Queen Mary Hospital’s management responded to the accreditation exercise an effective way. This reaction occurred twenty-four months prior to the formal process of accrediting QMH. The formation of the projects core team took into consideration individuals from with robust leadership skills, credibility and expertise (Hillol & Viswanath, 2013, pp. 1129). These individuals were recruited from various disciplines such as allied health, nursing, laboratory, administration, clinical specialties and pharmacy among others. Such a selection was significant in ensuring that issues from various perspectives cold be integrated, thereby leading to the realization of a rational decision-making process.  QMH’s Chief Executive acted as the core team’s patron. The core team’s function was to oversee the entire change implementation/accreditation exercise.

Step 3: Establishing a Change Vision

The third step that could have been followed during the implementation of the change is development of a vision for the strategy. This role was to be played by the core team. The establishment of a vision for the change could have served as a basis for efficient decision-making. Efficient decision-making during change implementation can be accomplished in an effective manner when an appropriate vision is developed for the exercise. Developing a vision for a change implementation exercise ensures that strategy executors have a clear direction of as to where the project heads.

Developing a vision for the project could have also contributed to the motivation of the core team members towards taking action in the appropriate direction in case the initial steps of the project happened to be painful. Strategy implantation is not a smooth process as it is always associated with other drawbacks such lack of adequate funding, conflicts among core members and resistance (Scott, 2010, 481). As such, establishing a clear vision for the process is vital in ensuring that core team members remain in the right path despite encountering such challenges. Furthermore, such vision offers a significant meaning to individuals. It also serves as glue that binds every aspect of the change implantation process.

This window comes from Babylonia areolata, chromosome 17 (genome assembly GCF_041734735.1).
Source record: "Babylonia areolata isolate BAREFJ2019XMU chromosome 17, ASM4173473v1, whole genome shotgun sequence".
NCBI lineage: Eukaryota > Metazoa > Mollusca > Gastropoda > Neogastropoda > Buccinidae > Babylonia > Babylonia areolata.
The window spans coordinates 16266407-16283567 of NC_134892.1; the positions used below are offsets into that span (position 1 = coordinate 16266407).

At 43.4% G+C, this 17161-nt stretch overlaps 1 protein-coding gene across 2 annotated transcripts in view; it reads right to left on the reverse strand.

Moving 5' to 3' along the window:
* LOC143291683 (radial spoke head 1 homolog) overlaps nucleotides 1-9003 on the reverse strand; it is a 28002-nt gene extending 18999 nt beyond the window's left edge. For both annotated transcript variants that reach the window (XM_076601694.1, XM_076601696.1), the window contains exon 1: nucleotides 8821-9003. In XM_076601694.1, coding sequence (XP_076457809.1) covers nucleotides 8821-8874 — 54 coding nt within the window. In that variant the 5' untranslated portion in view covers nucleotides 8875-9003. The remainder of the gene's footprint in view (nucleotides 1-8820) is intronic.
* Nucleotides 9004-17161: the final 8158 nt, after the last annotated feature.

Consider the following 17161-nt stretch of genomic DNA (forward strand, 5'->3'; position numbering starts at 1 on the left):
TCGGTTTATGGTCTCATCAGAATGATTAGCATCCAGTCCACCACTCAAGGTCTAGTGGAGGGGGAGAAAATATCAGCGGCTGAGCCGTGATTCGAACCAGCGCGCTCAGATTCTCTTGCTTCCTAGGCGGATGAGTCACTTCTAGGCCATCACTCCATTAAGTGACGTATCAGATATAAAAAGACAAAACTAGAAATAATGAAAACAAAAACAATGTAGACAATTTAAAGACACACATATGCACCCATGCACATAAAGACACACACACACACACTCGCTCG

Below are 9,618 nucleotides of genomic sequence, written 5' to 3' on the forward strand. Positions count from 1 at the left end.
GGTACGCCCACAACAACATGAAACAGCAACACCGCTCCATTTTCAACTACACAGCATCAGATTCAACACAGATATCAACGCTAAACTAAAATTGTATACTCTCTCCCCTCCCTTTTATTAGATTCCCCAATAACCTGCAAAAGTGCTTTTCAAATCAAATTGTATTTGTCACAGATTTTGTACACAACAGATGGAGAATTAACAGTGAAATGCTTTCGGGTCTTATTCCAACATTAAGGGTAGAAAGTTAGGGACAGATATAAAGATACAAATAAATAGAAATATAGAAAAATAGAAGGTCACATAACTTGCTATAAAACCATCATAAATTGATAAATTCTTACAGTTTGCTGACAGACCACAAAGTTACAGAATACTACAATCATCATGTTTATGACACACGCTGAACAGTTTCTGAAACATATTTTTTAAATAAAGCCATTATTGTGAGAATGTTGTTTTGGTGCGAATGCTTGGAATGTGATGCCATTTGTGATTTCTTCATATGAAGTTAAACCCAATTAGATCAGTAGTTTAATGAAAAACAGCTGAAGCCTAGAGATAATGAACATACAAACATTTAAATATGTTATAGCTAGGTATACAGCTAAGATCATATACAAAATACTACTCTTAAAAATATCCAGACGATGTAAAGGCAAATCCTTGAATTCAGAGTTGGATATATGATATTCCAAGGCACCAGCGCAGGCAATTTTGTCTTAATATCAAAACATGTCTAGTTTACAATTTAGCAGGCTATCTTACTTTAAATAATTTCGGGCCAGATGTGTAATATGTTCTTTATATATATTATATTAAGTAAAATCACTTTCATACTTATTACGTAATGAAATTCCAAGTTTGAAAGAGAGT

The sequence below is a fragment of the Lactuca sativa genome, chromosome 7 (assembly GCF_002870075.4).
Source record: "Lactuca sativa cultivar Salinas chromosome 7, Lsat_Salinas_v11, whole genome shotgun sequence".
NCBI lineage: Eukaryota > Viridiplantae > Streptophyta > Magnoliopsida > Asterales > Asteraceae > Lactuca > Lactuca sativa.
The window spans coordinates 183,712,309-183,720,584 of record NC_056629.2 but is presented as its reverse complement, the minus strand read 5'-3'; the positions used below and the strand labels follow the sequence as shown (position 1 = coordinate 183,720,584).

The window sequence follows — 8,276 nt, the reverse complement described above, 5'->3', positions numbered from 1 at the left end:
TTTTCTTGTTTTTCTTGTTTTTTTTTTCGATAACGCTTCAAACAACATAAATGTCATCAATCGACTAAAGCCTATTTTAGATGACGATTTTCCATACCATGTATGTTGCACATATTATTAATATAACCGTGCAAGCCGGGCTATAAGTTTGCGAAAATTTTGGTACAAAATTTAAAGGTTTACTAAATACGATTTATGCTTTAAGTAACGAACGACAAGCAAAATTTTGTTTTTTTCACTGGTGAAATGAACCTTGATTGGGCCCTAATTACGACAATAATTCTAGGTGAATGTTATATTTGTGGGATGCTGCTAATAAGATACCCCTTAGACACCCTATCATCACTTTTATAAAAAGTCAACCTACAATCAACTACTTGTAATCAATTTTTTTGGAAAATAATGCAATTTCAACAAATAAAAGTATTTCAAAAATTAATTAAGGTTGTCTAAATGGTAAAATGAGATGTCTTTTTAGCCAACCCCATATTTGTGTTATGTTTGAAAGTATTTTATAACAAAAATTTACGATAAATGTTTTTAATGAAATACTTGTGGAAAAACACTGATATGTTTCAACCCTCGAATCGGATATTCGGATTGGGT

QMC’s management could have ensured that a clear vision is developed for the accreditation exercise. This vision needed to be imaginable, desirable, feasible, focused, flexible and communicable. By being imaginable, the vision could have ensured that it conveys a clear picture/view of what the future would be to the organization. This feature could have contributed positively to the motivation of core team members, and other stake holders. The aspect of desirability could have ensured that the vision remain appealing to the long-term interests of the organization’s management, staff and other stakeholders, thereby minimizing cases of resistance (Hafiz, Ali-Fazal & Fareeha, 2014, 194). The aspect of feasibility could have ensured that the accreditation’s vision contain attainable and realistic goals. For instance, change’s vision could have been developed in manner that does not compromise the organization’s financial potential of HK$30 million. This undertaking could have ensured that the company’s resources are taken into consideration, thereby minimizing the wastage of the firm’s resources. By being focused, the strategy’s vision could have provided a clear guidance on the direction that should be taken in relation to the realization of an effective decision-making process. Consequently, the aspect of flexibility could have ensured that the strategy’s vision allow alternative responses and individual initiative in relation to the changing circumstances involved in the accreditation exercise. Some of the factors that could have been considered in the attainment of this goal are the company’s resources and other alternatives of funding. By being communicable, the change’s vision could have ensured that it is explained in an easy and quick manner to the target group or stakeholders (Foltin & Keller, 2012). This aspect could have also contributed significantly to the minimization of cases of resistance from the firm’s employees/staff members.

Step 4: Communication of the Vision for Buy-In

The next step that could have been embraced by QMH’s management is spreading the strategy’s vision through the firm/organization. This approach could have ensured assisted the organization management in receiving opinions of employees about the vision (Feyerherm et al, 2014, pp. 1167). As such, it could have provided a suitable platform on which changes that matched the interest of employees could have been made. Moreover, this step could have provided a suitable platform on which employee engagement could have been achieved. Employee engagement in a strategy implementation exercise helps in minimizing cases of resistance as it makes them feel as part of the change process.